Every player effectively has a clean slate when a new manager comes to town. Players whose names were usually first on the team sheet, are now not so sure of a place in the starting line up. Players who never had a shot under the previous manager suddenly have a chance to show their worth and earn a spot in the first eleven. In essence, the footballers now have everything to play for. Competition for places will increase between squad players, resulting in better training sessions and better overall performances on the pitch. Nalini Ambady, professor of psychology at Tufts University in Medford, Massachusetts, is an expert on first impressions. She claims that humans have developed the ability to quickly decide whether a new person will hurt or enrich us—judgments that had lifesaving ramifications in an earlier era (Flora, 2004). The players realize that they only have a small window of opportunity to immediately impress the new boss and that will act as a highly motivating factor in the way they approach the next few matches.
2. Pair by Association and Identity
In Psychology, to pair by association means to establish a relationship between a stimulus and an arbitrary idea/object, in order to evoke a particular emotional response. This relationship is established by repeatedly pairing the stimulus with the arbitrary object. In football, losing a match (stimulus) naturally elicits a negative emotional response from the players, fans, manager and support staff. However, the manager always has to bear much of the responsibility for any defeat because the team is created in his image. This is why we hear phrases such as “Fergie’s Fledglings,” “Harry Redknapp’s Spurs,” “Steve Kean’s Blackburn” or “Arsene Wenger’s Gunners.” The team essentially wears the identity of the manager.Therefore, if the team repeatedly loses matches (stimulus) and elicits negative emotions from its supporters, it is possible that these negative emotions can be transferred to the manager (arbitrary object) who defines the identity of the team. The manager’s very identity becomes paired by association with “losing football matches” and that can have disastrous consequences in terms of maintaining control of the dressing room. Once the “losing manager” is shown the door, the association with losing football matches is broken as the team takes on the identity of the new manager.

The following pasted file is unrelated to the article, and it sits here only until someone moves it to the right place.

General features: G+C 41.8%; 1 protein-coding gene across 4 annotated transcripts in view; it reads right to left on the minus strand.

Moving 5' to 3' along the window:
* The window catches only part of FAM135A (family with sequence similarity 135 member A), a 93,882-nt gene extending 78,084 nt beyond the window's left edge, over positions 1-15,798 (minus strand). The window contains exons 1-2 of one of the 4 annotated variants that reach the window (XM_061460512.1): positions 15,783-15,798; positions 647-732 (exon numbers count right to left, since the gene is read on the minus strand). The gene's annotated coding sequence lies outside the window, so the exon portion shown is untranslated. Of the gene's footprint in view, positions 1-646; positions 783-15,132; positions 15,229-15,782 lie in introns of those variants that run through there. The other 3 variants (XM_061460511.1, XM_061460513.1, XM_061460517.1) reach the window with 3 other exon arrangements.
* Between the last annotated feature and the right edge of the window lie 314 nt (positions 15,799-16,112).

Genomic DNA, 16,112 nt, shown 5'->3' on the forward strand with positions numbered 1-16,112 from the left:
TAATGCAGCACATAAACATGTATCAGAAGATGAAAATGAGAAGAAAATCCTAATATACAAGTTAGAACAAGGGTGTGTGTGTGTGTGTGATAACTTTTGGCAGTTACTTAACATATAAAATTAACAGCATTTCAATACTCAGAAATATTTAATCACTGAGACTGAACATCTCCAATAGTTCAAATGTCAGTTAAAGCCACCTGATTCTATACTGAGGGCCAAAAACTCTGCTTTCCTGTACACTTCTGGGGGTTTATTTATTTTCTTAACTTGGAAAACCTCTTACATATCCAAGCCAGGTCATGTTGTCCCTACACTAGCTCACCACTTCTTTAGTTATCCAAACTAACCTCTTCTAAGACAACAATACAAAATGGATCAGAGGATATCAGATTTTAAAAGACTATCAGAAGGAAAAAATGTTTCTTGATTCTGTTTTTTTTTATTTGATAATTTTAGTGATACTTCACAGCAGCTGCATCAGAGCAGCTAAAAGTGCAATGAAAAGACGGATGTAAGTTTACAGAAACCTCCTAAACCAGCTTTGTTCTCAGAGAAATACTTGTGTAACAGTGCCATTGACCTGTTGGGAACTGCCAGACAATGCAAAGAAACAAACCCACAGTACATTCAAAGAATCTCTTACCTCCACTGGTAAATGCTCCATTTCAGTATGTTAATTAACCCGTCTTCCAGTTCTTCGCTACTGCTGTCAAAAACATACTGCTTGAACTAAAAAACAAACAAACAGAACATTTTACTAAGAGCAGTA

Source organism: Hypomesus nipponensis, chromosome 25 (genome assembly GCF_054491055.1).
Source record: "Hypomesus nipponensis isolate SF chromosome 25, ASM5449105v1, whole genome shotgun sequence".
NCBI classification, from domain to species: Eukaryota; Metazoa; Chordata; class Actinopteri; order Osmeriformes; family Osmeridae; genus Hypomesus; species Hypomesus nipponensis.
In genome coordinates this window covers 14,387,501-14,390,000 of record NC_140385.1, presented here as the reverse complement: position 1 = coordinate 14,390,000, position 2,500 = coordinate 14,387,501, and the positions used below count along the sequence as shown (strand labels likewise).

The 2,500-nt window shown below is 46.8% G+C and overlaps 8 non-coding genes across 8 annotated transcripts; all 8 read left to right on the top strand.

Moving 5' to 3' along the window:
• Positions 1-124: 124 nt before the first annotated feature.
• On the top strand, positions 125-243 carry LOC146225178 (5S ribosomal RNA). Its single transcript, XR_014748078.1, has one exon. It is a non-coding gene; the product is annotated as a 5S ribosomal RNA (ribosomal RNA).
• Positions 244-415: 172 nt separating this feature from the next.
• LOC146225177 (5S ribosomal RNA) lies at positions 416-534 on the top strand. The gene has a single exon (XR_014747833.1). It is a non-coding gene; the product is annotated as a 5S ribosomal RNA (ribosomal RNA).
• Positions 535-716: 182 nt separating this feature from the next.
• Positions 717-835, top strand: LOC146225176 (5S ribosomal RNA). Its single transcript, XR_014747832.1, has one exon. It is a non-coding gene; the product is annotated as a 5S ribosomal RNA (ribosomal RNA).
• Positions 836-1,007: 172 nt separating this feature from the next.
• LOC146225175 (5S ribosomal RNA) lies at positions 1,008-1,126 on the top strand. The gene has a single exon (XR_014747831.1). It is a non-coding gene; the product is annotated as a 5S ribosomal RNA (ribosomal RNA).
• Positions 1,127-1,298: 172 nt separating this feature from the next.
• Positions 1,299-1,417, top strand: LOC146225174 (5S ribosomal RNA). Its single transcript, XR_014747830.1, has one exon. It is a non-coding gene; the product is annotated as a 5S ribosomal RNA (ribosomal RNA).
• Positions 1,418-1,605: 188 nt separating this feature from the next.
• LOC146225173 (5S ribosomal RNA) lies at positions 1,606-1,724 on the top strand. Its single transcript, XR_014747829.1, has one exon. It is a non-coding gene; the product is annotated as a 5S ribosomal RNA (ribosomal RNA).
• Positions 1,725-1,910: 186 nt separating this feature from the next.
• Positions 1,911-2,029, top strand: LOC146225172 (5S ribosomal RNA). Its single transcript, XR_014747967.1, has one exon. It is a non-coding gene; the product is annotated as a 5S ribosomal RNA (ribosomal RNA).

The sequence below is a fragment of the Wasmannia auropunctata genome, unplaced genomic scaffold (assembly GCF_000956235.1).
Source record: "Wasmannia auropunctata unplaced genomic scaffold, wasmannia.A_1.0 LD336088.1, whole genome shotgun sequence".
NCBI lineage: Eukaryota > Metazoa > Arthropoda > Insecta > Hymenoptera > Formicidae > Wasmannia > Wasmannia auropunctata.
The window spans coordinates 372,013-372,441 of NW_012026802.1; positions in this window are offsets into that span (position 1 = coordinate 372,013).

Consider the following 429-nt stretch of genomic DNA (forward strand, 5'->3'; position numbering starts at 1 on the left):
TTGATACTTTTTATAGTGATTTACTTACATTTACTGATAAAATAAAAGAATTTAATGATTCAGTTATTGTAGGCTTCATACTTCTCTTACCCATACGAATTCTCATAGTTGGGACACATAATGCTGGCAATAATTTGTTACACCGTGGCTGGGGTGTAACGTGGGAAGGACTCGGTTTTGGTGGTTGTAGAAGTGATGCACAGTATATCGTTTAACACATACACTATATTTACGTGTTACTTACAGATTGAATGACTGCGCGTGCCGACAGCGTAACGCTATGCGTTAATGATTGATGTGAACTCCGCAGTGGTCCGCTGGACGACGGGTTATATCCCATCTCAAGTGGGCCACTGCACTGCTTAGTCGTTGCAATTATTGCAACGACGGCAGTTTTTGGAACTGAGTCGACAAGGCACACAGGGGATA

3. Less Pressure
Some persons work well under pressure and that is a highly desirable trait for anyone wishing to sit in the managerial hot seat. Professional athletes also benefit from a measure of pressure and anxiety as this causes increased arousal, leading to better performances (Zajonc, 1965). That being said, absolutely no one performs at his best when under extreme pressure. Extreme pressure causes excessive arousal, which in turn results in a reduction of performance (Hanin, 1997, cited in McKenzie, 2002).
A “losing manager” is under extreme pressure from the club’s board members, players, fans and even the media, which negatively impacts the quality of his work. A new manager however, begins life at the club under no such duress. This allows the new manager to perform his responsibilities at a high level and reap the benefits of a relatively stress-free environment. With the new manager performing at his peak, the players are likely to respond better to instructions, leading to better on-field performances and results.
Of course there are exceptions to the rule. Liverpool’s acquisition of Roy Hodgson, following the departure of Rafa Benitez is a case in point. Liverpool FC did not experience the new manager bounce when Hosgson arrived. Instead, the club experienced unmitigated disaster.
So don’t be too quick to heap praises on new managers, even if the club shows a quick improvement in fortunes. Give them time and check to see if the performances remain consistently high and if results last. Because much like a cheap cologne, the new manager bounce quickly wears off.
Flora, C. (2004, May 14). The once over. Psychology Today. Retrieved January 19, 2012 from http://www.psychologytoday.com/articles/200407/the-once-over
McKenzie, B. (2002). Competitive anxiety. Retrieved January 19, 2012, from http://www.brianmac.co.uk/companx.htm
Zajonc, R. B. (1965). Social facilitation. Science, 149, 269-274.